Critical Analysis of Self-Medication in Africa

Kouam Latrille outlines the risks associated with self-medication in the African context.

Image: of Salomon Djidjoho Traditional remedies often have great benefits, but do they help in a pandemic?

In January 2020, the world was hit by the first signs of the coronavirus pandemic. This consequently required a rapid and optimal response from the respective governments. Some have distinguished themselves by self-medication related solutions. Others have put forward the hypothesis of the effectiveness of hydroxychloroquine. With regard to self-medication, Madagascar distinctly stood out with its magic potion, tagged Covid-Organics (CVO). However, the controversy generated by these solutions is evidence of a glaring lack of credibility in these miracle remedies. This is evident both on the socio-institutional front and from the hazard they pose to the population.

Self-medication or self-care can be defined as the use, without medical recommendation/referral, of drugs that have been granted marketing authorization. With regard to the CVO so much-praised by the Madagascan authorities, it should be noted that this so-called drug has been invalidated by the international scientific and medical institutional community. It is in this regard that the World Health Organization (WHO) had issued a communiqué in which it recalled that: "Medicinal plants such as Artemisia annua are considered as possible treatments for Covid-19, but trials should be conducted to assess their effectiveness and determine their adverse effects”.

To make matters worse, the Government of Madagascar has launched an extensive promotion of the CVO without even disclosing the full formula of the product … which is unacceptable. The only known elements are 62% of Artemisia. How then can we ensure safeguards in the face of such scientific inaccuracies? Madagascar had also announced that Member States of the Economic Community of West African States (ECOWAS) had placed orders for the CVO. Said assertion was denied by ECOWAS in a press release.

In April 2020, the Professor Didier Raoult from a research institute in Marseille, France, hailed the Covid-19 therapy with hydroxychloroquine, a drug used to treat malaria. In spite of the fervent support for the use of Hydroxychloroquine, several studies issued in recent weeks have cast doubt on the effectiveness of this molecule. However, Chinese and French studies have shown that receiving or not receiving this treatment did not make any difference given that 76% of patients treated with hydroxychloroquine ended up in intensive care within the first 21 days, as against 75% with regard to the other patients. Other risks may arise should such treatments be validated without due observance of relevant scientific channels. This would amount to a shift in the drug market towards an informal market-based economy.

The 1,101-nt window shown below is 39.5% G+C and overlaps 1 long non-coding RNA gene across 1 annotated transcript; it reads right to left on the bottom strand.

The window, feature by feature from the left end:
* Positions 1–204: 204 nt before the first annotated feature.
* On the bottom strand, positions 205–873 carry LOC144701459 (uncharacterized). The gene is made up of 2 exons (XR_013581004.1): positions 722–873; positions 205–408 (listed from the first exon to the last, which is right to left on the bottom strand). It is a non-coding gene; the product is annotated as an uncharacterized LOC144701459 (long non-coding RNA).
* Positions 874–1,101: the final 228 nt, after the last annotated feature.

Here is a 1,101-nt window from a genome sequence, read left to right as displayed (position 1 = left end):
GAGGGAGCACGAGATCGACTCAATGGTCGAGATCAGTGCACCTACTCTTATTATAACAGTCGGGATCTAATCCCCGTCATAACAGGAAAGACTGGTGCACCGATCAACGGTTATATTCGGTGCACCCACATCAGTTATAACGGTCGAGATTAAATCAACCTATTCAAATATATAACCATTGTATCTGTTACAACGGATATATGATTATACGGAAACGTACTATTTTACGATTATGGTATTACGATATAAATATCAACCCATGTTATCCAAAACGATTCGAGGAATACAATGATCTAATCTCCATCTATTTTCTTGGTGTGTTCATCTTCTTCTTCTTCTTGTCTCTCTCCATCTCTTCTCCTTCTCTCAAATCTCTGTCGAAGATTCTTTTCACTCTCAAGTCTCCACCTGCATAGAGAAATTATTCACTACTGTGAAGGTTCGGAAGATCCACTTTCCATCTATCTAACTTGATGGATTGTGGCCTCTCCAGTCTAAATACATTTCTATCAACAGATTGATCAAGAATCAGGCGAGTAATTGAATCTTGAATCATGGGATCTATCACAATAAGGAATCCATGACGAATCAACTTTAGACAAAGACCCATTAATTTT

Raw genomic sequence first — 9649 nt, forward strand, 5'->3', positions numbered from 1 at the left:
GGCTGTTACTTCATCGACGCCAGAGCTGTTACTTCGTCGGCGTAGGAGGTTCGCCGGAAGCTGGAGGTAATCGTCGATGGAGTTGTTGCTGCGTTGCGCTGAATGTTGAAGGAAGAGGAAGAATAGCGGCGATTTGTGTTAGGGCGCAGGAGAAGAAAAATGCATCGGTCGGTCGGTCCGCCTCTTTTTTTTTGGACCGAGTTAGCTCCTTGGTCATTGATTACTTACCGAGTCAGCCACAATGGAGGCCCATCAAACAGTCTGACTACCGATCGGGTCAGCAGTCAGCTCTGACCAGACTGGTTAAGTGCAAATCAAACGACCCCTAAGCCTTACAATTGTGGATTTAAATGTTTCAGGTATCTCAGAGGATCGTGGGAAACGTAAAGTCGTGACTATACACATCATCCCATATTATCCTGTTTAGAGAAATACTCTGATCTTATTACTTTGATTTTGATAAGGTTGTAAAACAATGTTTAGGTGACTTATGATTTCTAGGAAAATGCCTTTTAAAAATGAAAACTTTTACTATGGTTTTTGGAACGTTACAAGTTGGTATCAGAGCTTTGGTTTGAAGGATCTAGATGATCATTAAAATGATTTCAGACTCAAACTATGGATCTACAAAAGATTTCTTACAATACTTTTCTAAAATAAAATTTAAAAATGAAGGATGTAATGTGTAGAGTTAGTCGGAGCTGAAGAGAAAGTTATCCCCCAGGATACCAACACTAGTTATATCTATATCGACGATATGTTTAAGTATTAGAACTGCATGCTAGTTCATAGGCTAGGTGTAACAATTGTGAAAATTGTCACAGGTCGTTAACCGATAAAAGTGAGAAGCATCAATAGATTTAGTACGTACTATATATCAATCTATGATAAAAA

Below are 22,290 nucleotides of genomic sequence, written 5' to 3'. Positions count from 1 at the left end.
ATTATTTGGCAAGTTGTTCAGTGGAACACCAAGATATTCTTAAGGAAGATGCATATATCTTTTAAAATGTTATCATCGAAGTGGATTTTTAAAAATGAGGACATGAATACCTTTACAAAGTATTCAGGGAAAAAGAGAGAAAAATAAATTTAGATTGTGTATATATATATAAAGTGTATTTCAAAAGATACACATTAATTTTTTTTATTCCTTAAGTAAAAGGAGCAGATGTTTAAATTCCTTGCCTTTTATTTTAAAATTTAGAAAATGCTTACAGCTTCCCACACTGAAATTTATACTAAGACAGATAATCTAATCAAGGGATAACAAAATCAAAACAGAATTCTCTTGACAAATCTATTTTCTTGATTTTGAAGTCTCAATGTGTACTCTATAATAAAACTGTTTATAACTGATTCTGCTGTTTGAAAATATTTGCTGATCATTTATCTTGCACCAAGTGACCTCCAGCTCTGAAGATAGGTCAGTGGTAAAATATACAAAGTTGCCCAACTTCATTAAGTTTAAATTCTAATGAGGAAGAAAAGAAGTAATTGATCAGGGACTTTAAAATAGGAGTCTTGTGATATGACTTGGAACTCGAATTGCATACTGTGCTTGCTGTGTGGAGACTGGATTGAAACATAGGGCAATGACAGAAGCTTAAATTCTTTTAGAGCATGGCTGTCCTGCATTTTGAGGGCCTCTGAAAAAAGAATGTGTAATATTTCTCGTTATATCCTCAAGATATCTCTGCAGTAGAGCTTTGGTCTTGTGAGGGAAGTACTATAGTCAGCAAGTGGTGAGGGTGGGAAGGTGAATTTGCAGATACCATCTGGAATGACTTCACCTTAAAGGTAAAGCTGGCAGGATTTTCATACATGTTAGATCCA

Thus, faced with serious health crises, the populations will now be led to consider local medical drug sales as a palliative to their poverty and underdevelopment problems. Such a phenomenon would expose the populations to serious health hazards.

According to Dr. Gilles Auzemery, medical advisor to the Nouvelle-Aquitaine Regional Health Agency in France, there are many cases of cardiac dysrhythmia (heart rhythm disorder) related to self-medication with hydroxychloroquine. Certain patients had developed symptoms such as dizziness, malaise and palpitations after self-medicating with the molecule. 

As for the CVO, the French National Drug Safety Agency has found that not only have Artemisia annua-based products, so far, not shown any therapeutic virtues, but also that some people who have taken it had developed serious forms of malaria during a stay abroad. This is why, in the past, this same agency had already banned several organizations from marketing products containing Artemisia in 2015 and 2017.

Developing countries do not have the same control and monitoring capacities as the major Western powers. Thus, it is scientifically unacceptable that, for a sector as sensitive as health, we are witnessing a libertine transformation and marketing of molecules instigated by local players. One thing leading to another, it will also be impossible to control the consumption of these illicit derivatives by the populations. Ultimately, all these factors considered, great caution must be exercised in the face of these ready-made solutions that are not subject to rigorous monitoring and control procedures.

Kouam Latrille is a defender of human rights and promoter of sustainable development. He is a consultant to NGOs and a university teacher. He holds a diploma in human rights from the University Saint Louis of Brussels and is a doctoral student at the Catholic University of Central Africa.